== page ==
In contrast, Lokad’s forecasting engine delivers probabilistic forecasts, whereby the probabilities associated with every possible future (1) are estimated. These probabilities provide much more granular insights into the future compared to single-valued predictions, such as mean or median forecasts. Through probabilistic forecasts it becomes possible to fine-tune supply chain risks and opportunities. More precisely, for each possible supply chain decision - such as buying 1 extra unit of stock for a given SKU - it is possible, for a given future demand level, to compute a back-of-the-envelope financial outcome (2); and thus, ultimately prioritize all possible future decisions (3) based only on a “weighted” financial outcome by combining financial estimations with probabilities.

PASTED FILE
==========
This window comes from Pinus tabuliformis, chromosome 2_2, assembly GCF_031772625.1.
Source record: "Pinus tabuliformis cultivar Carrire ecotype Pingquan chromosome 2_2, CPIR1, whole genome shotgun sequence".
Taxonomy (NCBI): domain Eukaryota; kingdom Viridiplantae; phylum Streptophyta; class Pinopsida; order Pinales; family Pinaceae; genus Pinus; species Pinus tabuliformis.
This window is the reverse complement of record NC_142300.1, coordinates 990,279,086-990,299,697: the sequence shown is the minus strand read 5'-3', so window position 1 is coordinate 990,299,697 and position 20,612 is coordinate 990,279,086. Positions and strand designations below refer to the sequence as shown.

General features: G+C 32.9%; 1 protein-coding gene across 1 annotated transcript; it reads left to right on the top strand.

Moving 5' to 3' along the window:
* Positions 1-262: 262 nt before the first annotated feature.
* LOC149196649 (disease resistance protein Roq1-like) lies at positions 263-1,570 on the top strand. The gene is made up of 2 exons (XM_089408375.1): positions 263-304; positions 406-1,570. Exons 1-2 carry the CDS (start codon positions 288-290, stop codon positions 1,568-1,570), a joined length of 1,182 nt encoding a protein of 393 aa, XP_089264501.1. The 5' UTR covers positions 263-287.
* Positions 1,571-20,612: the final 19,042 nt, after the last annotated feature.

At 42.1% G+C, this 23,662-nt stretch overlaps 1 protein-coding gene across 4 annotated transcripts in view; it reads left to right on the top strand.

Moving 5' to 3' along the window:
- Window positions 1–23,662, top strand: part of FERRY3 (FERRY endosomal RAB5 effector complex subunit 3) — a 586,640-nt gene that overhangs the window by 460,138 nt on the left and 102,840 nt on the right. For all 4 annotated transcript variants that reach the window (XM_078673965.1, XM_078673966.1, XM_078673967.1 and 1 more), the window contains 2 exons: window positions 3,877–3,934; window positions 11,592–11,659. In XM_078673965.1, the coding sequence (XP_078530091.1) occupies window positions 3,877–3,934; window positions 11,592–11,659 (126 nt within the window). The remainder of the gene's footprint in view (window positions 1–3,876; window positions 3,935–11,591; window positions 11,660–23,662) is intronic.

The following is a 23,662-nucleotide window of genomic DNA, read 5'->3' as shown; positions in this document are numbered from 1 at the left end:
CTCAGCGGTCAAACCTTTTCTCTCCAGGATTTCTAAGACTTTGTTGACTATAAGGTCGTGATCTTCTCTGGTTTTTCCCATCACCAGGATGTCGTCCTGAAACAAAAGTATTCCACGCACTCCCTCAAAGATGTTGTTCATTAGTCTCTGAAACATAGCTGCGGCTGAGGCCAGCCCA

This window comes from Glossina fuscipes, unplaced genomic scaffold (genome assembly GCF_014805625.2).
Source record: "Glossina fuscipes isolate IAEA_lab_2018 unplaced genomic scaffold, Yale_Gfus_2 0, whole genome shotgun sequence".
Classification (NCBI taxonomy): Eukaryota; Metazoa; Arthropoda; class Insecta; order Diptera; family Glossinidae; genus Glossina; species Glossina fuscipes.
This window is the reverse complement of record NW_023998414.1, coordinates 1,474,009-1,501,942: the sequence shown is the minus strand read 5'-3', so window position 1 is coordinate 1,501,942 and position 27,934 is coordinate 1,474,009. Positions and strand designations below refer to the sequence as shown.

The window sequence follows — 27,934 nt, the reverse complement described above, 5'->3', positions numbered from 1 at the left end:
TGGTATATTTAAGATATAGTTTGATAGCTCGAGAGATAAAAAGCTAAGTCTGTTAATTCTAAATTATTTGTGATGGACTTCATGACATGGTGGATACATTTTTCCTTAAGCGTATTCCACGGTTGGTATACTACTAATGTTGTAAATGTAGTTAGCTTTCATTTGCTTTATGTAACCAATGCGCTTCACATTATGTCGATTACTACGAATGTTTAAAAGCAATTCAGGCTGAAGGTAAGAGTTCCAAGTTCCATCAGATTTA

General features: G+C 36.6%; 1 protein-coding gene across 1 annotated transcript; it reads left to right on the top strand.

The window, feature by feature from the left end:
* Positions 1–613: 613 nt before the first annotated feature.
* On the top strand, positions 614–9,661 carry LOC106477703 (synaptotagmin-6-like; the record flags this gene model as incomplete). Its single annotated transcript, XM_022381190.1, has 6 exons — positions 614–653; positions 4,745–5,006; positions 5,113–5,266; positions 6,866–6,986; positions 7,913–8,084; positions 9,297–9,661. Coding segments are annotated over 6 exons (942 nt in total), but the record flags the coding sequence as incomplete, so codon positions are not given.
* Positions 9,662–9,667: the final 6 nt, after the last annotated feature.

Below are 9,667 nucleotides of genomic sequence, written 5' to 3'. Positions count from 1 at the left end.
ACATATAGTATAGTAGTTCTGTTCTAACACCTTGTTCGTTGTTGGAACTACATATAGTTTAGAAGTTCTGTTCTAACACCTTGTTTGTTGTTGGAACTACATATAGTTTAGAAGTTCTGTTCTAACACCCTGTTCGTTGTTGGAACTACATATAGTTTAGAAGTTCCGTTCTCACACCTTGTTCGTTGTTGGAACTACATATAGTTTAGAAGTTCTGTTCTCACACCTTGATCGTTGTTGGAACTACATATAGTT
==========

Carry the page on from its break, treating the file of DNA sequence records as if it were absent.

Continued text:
(1) However, in practice, to keep the calculations feasible, probabilities that are deemed too low are rounded to zero. Therefore, only a finite set of configurations are actually investigated.

(2) For example, let’s imagine that we buy 1 unit now, and the future demand is 5 (meaning that we will sell 5 units), and have a stock of 2 at the end of the period. If we assume that the gross margin is 10 and the carrying cost per period for each unit unsold is 15, then the net profit is 5 x 10 – 2 x 15 = 20.

(3) Prioritizing all future decisions might sound like a dreadfully complex task, but Lokad’s technology happens to be dedicated to this very problem. This technology is distinct from the forecasting engine itself.